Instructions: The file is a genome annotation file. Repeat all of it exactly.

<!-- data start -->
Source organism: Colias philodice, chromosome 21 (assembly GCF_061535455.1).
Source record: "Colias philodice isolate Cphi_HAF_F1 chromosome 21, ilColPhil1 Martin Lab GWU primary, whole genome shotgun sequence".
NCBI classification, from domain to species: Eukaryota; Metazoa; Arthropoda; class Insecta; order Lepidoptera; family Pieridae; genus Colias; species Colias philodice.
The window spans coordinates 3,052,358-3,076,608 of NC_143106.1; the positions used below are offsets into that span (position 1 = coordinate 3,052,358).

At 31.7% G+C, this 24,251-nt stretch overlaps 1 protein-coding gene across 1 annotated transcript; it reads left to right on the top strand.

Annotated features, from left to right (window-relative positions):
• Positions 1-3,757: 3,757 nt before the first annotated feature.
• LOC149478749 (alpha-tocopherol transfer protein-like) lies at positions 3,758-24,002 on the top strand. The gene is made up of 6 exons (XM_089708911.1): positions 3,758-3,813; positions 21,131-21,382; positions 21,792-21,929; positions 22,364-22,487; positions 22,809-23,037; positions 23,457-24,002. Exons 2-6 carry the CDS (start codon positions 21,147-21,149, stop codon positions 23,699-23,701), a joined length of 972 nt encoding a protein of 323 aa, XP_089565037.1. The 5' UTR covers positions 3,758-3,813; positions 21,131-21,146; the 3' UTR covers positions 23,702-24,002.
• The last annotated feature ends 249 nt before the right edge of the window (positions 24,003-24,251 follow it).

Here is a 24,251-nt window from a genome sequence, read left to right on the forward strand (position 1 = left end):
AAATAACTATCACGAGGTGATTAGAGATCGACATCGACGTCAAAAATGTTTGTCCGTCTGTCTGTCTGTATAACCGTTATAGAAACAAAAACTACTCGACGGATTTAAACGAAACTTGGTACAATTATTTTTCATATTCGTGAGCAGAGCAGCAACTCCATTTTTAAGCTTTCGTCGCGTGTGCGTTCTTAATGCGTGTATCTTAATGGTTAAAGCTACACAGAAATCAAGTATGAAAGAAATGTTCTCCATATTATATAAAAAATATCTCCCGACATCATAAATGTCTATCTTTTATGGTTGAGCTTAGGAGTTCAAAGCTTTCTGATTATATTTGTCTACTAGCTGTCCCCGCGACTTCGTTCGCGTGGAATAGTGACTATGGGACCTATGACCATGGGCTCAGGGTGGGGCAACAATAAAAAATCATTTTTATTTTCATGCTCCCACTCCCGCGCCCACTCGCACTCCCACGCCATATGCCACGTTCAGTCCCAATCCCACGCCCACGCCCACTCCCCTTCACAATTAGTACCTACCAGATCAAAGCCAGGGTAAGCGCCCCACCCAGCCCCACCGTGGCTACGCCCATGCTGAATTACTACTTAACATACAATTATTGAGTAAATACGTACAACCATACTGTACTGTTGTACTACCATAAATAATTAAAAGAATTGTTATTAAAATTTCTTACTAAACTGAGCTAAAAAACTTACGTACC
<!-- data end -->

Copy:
Source organism: Colias philodice, chromosome 21 (assembly GCF_061535455.1).
Source record: "Colias philodice isolate Cphi_HAF_F1 chromosome 21, ilColPhil1 Martin Lab GWU primary, whole genome shotgun sequence".
NCBI classification, from domain to species: Eukaryota; Metazoa; Arthropoda; class Insecta; order Lepidoptera; family Pieridae; genus Colias; species Colias philodice.
The window spans coordinates 3,052,358-3,076,608 of NC_143106.1; the positions used below are offsets into that span (position 1 = coordinate 3,052,358).

At 31.7% G+C, this 24,251-nt stretch overlaps 1 protein-coding gene across 1 annotated transcript; it reads left to right on the top strand.

Annotated features, from left to right (window-relative positions):
• Positions 1-3,757: 3,757 nt before the first annotated feature.
• LOC149478749 (alpha-tocopherol transfer protein-like) lies at positions 3,758-24,002 on the top strand. The gene is made up of 6 exons (XM_089708911.1): positions 3,758-3,813; positions 21,131-21,382; positions 21,792-21,929; positions 22,364-22,487; positions 22,809-23,037; positions 23,457-24,002. Exons 2-6 carry the CDS (start codon positions 21,147-21,149, stop codon positions 23,699-23,701), a joined length of 972 nt encoding a protein of 323 aa, XP_089565037.1. The 5' UTR covers positions 3,758-3,813; positions 21,131-21,146; the 3' UTR covers positions 23,702-24,002.
• The last annotated feature ends 249 nt before the right edge of the window (positions 24,003-24,251 follow it).

Here is a 24,251-nt window from a genome sequence, read left to right on the forward strand (position 1 = left end):
AAATAACTATCACGAGGTGATTAGAGATCGACATCGACGTCAAAAATGTTTGTCCGTCTGTCTGTCTGTATAACCGTTATAGAAACAAAAACTACTCGACGGATTTAAACGAAACTTGGTACAATTATTTTTCATATTCGTGAGCAGAGCAGCAACTCCATTTTTAAGCTTTCGTCGCGTGTGCGTTCTTAATGCGTGTATCTTAATGGTTAAAGCTACACAGAAATCAAGTATGAAAGAAATGTTCTCCATATTATATAAAAAATATCTCCCGACATCATAAATGTCTATCTTTTATGGTTGAGCTTAGGAGTTCAAAGCTTTCTGATTATATTTGTCTACTAGCTGTCCCCGCGACTTCGTTCGCGTGGAATAGTGACTATGGGACCTATGACCATGGGCTCAGGGTGGGGCAACAATAAAAAATCATTTTTATTTTCATGCTCCCACTCCCGCGCCCACTCGCACTCCCACGCCATATGCCACGTTCAGTCCCAATCCCACGCCCACGCCCACTCCCCTTCACAATTAGTACCTACCAGATCAAAGCCAGGGTAAGCGCCCCACCCAGCCCCACCGTGGCTACGCCCATGCTGAATTACTACTTAACATACAATTATTGAGTAAATACGTACAACCATACTGTACTGTTGTACTACCATAAATAATTAAAAGAATTGTTATTAAAATTTCTTACTAAACTGAGCTAAAAAACTTACGTACC